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The Future of Food

The choice between food and rent

Photo courtesy of Bruno Muñoz

My wife, Marta, and I are both from El Salvador. We met when we both were working at Stacy’s Pita Chips. We were cleaning at nights, and I’d brought in a cake, and gave some to the other girls. I could tell she was jealous, but she was the one I liked. We were married later that year.

The company I work for has been pretty good. I’ve worked for them for 18 years now. I’ve almost always worked an 80-hour week. Marta doesn’t work. We have four kids. When COVID-19 hit, it was definitely hard in the beginning, but it got even harder: My schedule went down to 40 hours, then 20 hours, and now I’m lucky to get any work. There have been times when we’ve had to choose between paying the rent, or paying the utility bill, or buying food.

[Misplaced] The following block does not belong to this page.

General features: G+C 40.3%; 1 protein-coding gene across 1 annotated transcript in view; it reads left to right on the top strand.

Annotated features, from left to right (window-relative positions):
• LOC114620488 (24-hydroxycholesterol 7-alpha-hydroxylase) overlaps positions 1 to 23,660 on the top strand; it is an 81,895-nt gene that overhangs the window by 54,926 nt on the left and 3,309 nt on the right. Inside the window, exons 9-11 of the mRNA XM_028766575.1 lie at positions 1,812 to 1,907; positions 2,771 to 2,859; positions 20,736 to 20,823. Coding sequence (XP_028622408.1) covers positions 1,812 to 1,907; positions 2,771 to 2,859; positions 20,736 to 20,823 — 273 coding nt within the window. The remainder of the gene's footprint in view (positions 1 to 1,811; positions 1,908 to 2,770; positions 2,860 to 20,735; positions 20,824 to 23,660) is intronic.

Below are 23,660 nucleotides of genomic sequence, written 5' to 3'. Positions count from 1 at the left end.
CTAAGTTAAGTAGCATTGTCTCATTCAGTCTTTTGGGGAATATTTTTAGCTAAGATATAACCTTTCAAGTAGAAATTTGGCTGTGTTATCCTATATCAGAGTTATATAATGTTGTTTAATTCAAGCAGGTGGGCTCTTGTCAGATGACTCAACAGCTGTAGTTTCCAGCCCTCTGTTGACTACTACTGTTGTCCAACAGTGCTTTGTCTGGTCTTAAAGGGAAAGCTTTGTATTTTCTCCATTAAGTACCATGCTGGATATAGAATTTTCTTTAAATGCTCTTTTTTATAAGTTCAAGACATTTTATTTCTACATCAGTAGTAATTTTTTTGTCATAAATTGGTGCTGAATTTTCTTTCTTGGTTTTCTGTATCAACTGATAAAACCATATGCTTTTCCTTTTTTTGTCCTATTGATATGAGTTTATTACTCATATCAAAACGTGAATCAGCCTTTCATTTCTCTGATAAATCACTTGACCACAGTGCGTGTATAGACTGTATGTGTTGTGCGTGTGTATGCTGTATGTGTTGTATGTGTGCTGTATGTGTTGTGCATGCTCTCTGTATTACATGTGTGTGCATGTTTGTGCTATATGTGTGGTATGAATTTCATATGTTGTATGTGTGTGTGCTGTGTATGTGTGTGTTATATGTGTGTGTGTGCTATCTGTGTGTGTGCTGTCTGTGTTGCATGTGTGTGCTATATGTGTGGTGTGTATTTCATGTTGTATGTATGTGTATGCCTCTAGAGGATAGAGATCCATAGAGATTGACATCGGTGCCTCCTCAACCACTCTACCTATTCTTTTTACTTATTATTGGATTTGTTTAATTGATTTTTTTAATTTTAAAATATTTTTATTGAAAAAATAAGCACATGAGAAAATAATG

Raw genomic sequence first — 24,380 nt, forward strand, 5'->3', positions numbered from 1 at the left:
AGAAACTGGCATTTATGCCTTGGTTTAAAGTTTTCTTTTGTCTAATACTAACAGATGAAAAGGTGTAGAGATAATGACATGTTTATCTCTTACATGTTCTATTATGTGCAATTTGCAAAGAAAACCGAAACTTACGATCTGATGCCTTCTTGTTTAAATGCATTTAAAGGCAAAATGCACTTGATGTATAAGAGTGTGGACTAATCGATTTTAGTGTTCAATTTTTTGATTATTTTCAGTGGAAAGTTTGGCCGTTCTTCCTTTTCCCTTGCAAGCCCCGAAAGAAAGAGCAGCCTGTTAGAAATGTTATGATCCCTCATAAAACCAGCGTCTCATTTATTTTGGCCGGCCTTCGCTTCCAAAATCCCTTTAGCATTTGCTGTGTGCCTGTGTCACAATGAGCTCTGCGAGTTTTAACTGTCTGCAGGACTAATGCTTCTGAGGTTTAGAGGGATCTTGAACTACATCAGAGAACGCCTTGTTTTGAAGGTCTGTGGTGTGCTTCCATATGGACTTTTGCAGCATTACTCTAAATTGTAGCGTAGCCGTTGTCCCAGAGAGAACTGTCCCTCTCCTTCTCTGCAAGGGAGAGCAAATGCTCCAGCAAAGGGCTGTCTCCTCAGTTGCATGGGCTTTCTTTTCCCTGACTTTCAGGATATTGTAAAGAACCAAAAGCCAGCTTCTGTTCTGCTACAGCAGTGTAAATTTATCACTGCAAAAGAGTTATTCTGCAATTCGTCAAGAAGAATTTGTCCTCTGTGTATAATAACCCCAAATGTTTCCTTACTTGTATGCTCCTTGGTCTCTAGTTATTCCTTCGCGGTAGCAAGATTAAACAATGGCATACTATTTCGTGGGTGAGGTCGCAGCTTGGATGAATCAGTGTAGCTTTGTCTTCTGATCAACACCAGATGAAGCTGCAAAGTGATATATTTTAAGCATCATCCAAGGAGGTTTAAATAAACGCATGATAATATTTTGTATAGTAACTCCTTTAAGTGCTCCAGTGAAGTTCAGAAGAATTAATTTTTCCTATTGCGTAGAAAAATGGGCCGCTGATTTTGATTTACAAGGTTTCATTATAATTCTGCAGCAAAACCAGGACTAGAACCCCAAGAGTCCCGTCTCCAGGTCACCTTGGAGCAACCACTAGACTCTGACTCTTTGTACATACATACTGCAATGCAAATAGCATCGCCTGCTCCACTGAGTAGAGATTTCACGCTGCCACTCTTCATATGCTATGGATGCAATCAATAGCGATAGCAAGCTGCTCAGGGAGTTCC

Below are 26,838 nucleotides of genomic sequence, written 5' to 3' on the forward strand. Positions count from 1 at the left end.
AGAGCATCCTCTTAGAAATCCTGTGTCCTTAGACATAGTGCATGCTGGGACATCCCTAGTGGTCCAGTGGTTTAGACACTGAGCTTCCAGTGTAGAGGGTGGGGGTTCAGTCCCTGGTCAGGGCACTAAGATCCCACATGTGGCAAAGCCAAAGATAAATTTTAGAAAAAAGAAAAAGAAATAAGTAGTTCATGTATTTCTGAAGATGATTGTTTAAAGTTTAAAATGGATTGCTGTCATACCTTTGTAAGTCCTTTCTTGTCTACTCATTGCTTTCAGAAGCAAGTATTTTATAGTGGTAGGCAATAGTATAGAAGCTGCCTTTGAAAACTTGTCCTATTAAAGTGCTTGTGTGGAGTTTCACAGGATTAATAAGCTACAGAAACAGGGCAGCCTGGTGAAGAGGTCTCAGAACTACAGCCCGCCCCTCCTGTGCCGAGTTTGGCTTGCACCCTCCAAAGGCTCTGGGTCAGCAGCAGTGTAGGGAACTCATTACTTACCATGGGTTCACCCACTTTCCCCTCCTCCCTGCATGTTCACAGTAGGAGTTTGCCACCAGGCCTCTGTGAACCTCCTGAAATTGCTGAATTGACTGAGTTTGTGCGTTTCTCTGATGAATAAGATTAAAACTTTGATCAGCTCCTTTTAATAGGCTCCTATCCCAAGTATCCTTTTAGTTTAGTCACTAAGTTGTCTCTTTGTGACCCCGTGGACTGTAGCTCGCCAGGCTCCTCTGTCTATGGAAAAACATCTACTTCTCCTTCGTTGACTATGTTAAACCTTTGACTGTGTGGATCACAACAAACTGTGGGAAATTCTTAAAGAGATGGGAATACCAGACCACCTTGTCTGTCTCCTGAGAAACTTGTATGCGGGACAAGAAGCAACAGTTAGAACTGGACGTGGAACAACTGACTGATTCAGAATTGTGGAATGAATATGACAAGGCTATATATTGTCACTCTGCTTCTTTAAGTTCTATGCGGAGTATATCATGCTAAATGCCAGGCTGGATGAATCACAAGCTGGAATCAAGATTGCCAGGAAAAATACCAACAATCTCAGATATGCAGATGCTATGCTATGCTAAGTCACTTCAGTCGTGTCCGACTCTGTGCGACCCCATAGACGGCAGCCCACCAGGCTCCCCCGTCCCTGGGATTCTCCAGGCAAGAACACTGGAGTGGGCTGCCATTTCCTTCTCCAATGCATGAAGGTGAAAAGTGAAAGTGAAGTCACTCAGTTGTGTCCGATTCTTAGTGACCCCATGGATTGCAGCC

No one should have to make that choice. We’ve been lucky because I’ve been active in the community, so I know people. We’ve been able to get food from Eastie Farm. And when our landlord tried to evict us, I called (Boston city councilor) Lydia Edwards, and she was able to help us out. But right now June and July are unpaid, and I don’t know what will happen next month. Our landlord wants to tear down the buildings and sell them to a developer.

It’s a huge issue in East Boston. A lot of people, maybe they’re undocumented, or just not familiar with the law, they don’t know their rights as tenants. I’m scared for what’s going to happen this fall. I think there are going to be a lot of evictions.

Luis O. Erazo is an office cleaner who lives in East Boston. The interview was translated from Spanish by Bruno Muñoz.